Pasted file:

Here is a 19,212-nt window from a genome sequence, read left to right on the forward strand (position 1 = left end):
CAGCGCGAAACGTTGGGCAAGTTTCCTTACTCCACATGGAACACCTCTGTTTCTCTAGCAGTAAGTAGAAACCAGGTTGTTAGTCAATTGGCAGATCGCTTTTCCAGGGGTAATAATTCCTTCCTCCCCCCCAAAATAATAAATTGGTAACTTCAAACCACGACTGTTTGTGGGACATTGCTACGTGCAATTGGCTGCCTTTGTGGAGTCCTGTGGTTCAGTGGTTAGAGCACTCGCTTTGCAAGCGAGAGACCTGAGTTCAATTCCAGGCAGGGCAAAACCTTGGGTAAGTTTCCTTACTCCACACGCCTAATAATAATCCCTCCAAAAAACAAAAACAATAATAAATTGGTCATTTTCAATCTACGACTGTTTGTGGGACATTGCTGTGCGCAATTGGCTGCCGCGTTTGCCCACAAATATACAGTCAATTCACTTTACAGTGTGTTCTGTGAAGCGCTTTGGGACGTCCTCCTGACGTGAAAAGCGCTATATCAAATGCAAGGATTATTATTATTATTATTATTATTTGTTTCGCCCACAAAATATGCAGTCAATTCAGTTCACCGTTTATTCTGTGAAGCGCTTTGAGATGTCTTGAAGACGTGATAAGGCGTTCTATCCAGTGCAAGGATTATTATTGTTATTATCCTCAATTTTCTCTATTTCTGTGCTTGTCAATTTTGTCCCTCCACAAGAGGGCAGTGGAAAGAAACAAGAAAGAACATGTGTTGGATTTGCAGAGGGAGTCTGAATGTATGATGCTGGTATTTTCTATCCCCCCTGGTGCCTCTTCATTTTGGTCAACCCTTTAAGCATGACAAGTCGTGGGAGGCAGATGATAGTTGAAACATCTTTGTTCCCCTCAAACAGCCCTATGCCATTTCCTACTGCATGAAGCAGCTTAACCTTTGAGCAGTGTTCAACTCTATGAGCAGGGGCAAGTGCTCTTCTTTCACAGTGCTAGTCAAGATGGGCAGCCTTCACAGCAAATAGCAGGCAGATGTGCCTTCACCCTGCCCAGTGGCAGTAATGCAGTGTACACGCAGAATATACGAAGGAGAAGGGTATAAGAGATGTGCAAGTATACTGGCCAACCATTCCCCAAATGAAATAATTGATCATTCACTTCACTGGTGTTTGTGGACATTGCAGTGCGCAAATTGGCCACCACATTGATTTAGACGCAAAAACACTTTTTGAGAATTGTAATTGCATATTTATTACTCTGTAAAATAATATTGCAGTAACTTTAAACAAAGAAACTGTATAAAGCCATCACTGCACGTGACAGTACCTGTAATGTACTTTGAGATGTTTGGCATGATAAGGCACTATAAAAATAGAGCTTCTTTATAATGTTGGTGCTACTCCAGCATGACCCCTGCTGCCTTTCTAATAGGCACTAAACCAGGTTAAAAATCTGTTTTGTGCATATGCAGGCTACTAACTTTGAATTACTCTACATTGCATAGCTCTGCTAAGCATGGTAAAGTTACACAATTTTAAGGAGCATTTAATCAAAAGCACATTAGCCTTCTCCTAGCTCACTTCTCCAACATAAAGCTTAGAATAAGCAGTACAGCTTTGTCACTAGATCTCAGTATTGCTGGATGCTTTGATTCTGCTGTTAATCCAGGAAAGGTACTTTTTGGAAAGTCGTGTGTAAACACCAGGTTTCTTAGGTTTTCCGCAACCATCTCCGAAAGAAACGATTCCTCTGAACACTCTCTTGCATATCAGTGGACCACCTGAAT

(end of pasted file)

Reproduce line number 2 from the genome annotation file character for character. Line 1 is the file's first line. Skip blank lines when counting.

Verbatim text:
CAGCGCGAAACGTTGGGCAAGTTTCCTTACTCCACATGGAACACCTCTGTTTCTCTAGCAGTAAGTAGAAACCAGGTTGTTAGTCAATTGGCAGATCGCTTTTCCAGGGGTAATAATTCCTTCCTCCCCCCCAAAATAATAAATTGGTAACTTCAAACCACGACTGTTTGTGGGACATTGCTACGTGCAATTGGCTGCCTTTGTGGAGTCCTGTGGTTCAGTGGTTAGAGCACTCGCTTTGCAAGCGAGAGACCTGAGTTCAATTCCAGGCAGGGCAAAACCTTGGGTAAGTTTCCTTACTCCACACGCCTAATAATAATCCCTCCAAAAAACAAAAACAATAATAAATTGGTCATTTTCAATCTACGACTGTTTGTGGGACATTGCTGTGCGCAATTGGCTGCCGCGTTTGCCCACAAATATACAGTCAATTCACTTTACAGTGTGTTCTGTGAAGCGCTTTGGGACGTCCTCCTGACGTGAAAAGCGCTATATCAAATGCAAGGATTATTATTATTATTATTATTATTTGTTTCGCCCACAAAATATGCAGTCAATTCAGTTCACCGTTTATTCTGTGAAGCGCTTTGAGATGTCTTGAAGACGTGATAAGGCGTTCTATCCAGTGCAAGGATTATTATTGTTATTATCCTCAATTTTCTCTATTTCTGTGCTTGTCAATTTTGTCCCTCCACAAGAGGGCAGTGGAAAGAAACAAGAAAGAACATGTGTTGGATTTGCAGAGGGAGTCTGAATGTATGATGCTGGTATTTTCTATCCCCCCTGGTGCCTCTTCATTTTGGTCAACCCTTTAAGCATGACAAGTCGTGGGAGGCAGATGATAGTTGAAACATCTTTGTTCCCCTCAAACAGCCCTATGCCATTTCCTACTGCATGAAGCAGCTTAACCTTTGAGCAGTGTTCAACTCTATGAGCAGGGGCAAGTGCTCTTCTTTCACAGTGCTAGTCAAGATGGGCAGCCTTCACAGCAAATAGCAGGCAGATGTGCCTTCACCCTGCCCAGTGGCAGTAATGCAGTGTACACGCAGAATATACGAAGGAGAAGGGTATAAGAGATGTGCAAGTATACTGGCCAACCATTCCCCAAATGAAATAATTGATCATTCACTTCACTGGTGTTTGTGGACATTGCAGTGCGCAAATTGGCCACCACATTGATTTAGACGCAAAAACACTTTTTGAGAATTGTAATTGCATATTTATTACTCTGTAAAATAATATTGCAGTAACTTTAAACAAAGAAACTGTATAAAGCCATCACTGCACGTGACAGTACCTGTAATGTACTTTGAGATGTTTGGCATGATAAGGCACTATAAAAATAGAGCTTCTTTATAATGTTGGTGCTACTCCAGCATGACCCCTGCTGCCTTTCTAATAGGCACTAAACCAGGTTAAAAATCTGTTTTGTGCATATGCAGGCTACTAACTTTGAATTACTCTACATTGCATAGCTCTGCTAAGCATGGTAAAGTTACACAATTTTAAGGAGCATTTAATCAAAAGCACATTAGCCTTCTCCTAGCTCACTTCTCCAACATAAAGCTTAGAATAAGCAGTACAGCTTTGTCACTAGATCTCAGTATTGCTGGATGCTTTGATTCTGCTGTTAATCCAGGAAAGGTACTTTTTGGAAAGTCGTGTGTAAACACCAGGTTTCTTAGGTTTTCCGCAACCATCTCCGAAAGAAACGATTCCTCTGAACACTCTCTTGCATATCAGTGGACCACCTGAAT